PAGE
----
Central Bank of Nigeria introduces new policy to regulate milk importation

NIGERIA – The Central Bank of Nigeria (CBN) has banned commercial banks and other authorised dealers from accepting Bills for Collections as means of payment for milk importation and its related products.

Under the new policy statement, financial institutions were directed by the apex bank to only accept Letters of Credits (LCs) as means of payment for imported milk and milk products.

Financial institutions in the country are expected to discontinue the processing of imports of milk and its related products on Bills for Collection basis, according to a ThisDay reports.

A Letter of Credit is an undertaking by a bank, on behalf of an importer to make payment, provided that the exporter complies with all the terms and conditions stipulated by the credit.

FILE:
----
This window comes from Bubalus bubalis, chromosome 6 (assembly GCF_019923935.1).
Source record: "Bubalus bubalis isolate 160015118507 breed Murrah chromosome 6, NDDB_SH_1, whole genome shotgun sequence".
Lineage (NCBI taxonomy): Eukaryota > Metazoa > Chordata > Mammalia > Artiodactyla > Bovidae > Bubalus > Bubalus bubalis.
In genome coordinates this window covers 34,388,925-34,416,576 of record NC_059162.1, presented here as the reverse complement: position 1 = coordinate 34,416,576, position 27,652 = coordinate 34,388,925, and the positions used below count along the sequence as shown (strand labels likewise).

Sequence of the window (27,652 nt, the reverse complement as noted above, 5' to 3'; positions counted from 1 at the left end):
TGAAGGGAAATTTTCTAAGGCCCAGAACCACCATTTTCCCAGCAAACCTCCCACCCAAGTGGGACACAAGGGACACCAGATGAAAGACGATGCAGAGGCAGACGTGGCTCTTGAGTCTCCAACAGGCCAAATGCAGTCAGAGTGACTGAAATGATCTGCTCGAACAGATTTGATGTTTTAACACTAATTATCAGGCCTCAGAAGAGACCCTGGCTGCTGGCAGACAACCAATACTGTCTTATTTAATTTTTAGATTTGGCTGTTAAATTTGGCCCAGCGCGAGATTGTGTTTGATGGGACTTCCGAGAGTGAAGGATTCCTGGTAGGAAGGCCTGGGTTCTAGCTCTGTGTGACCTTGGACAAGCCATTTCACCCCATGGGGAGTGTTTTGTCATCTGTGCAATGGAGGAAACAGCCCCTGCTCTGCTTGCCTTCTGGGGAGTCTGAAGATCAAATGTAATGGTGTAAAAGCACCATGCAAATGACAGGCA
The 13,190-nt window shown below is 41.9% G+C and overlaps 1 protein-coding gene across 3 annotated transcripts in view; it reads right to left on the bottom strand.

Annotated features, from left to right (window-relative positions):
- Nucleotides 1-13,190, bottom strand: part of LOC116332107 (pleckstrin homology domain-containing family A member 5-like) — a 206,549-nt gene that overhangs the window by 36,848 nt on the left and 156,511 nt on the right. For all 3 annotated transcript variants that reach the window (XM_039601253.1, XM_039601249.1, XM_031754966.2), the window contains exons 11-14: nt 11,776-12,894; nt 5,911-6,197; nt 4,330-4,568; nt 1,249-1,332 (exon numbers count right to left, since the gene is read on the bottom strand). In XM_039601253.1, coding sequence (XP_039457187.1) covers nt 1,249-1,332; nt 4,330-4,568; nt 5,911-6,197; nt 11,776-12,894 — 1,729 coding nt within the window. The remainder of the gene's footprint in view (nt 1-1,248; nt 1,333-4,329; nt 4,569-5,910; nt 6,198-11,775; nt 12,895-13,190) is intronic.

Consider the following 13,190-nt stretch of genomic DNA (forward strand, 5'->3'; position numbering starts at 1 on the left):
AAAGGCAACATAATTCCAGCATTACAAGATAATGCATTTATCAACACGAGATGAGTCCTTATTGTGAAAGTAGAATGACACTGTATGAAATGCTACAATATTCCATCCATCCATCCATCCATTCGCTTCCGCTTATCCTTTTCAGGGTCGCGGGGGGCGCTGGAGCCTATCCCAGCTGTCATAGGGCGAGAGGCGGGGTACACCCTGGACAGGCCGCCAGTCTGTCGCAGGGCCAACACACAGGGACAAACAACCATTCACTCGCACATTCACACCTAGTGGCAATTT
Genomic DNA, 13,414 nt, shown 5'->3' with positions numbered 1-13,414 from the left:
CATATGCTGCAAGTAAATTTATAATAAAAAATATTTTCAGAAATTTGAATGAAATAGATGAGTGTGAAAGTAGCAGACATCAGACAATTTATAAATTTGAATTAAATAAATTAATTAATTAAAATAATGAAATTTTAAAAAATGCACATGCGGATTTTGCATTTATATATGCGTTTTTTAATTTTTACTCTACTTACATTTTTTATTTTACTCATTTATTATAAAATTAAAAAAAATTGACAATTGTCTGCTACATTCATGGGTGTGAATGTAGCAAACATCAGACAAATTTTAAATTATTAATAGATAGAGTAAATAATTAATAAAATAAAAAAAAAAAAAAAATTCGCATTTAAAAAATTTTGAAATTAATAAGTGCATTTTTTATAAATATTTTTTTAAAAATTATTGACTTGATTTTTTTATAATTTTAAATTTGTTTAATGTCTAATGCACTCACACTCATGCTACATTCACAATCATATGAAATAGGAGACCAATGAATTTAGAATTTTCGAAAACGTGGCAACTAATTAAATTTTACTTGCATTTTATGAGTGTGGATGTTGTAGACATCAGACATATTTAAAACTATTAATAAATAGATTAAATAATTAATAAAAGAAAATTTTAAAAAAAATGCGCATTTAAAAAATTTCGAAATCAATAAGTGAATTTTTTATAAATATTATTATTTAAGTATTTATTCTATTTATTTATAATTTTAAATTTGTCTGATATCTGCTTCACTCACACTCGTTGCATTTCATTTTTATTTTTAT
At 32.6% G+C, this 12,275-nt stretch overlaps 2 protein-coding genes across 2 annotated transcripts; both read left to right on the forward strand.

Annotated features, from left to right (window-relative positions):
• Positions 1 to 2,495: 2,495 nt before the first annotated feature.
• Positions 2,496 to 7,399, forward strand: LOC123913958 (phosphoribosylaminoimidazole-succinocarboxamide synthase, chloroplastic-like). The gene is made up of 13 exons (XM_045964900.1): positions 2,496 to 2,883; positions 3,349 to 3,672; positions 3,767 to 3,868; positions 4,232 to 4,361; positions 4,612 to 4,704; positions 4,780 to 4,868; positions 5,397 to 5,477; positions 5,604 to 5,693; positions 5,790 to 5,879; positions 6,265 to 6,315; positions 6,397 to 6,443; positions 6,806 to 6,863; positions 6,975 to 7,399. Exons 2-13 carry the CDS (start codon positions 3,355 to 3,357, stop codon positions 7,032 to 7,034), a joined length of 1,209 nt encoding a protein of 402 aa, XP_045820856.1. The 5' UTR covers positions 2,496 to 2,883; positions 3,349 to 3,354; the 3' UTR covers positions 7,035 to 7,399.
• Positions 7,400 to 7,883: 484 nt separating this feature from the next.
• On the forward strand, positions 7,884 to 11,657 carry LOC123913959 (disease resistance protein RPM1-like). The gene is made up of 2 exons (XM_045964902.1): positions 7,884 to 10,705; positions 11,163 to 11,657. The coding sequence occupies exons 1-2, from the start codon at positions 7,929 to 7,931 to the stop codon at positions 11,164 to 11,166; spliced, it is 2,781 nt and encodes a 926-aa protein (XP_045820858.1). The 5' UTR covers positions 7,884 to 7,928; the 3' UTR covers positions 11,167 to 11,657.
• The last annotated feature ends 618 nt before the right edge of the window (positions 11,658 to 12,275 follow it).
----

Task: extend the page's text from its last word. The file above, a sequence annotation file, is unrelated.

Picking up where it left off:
A Bill for Collection is an order by the seller to his bank to collect a certain sum from the buyer against the transfer of the shipping documents. Payment can be made by cash or by acceptance of a Bill of Exchange.

The policy seeks to streamline the mode of payment for importing the products, the bank noted in a letter signed by Director, Trade and Exchange Department, Mr. Ahmed Umar.

“As part of efforts aimed at streamlining payment modes for imports, all authorised dealers are hereby directed to discontinue the processing of imports of milk and its related products on Bills of Collection basis.

“The mode of payment in respect of milk and its related products shall henceforth be on the basis of Letters of Credit only. Please ensure strict compliance,” The CBN said.

The new policy seeks to further augment the country’s efforts of developing the local dairy industry.

As part of the efforts, the bank has also unveiled plans of introducing a new policy that seeks to restrict the sale of foreign exchange to milk importers, with an aim of stimulating investments in local milk production.

As part of the efforts bank recently noted that the new policy seeks to restrict the sale of foreign exchange to milk importers with an aim of stimulating investments in local milk production.

According to the bank, Nigeria spends about US$1.2 billion to US$1.5 billion per year on milk imports which it says could be better used in diversifying the economy away from oil.

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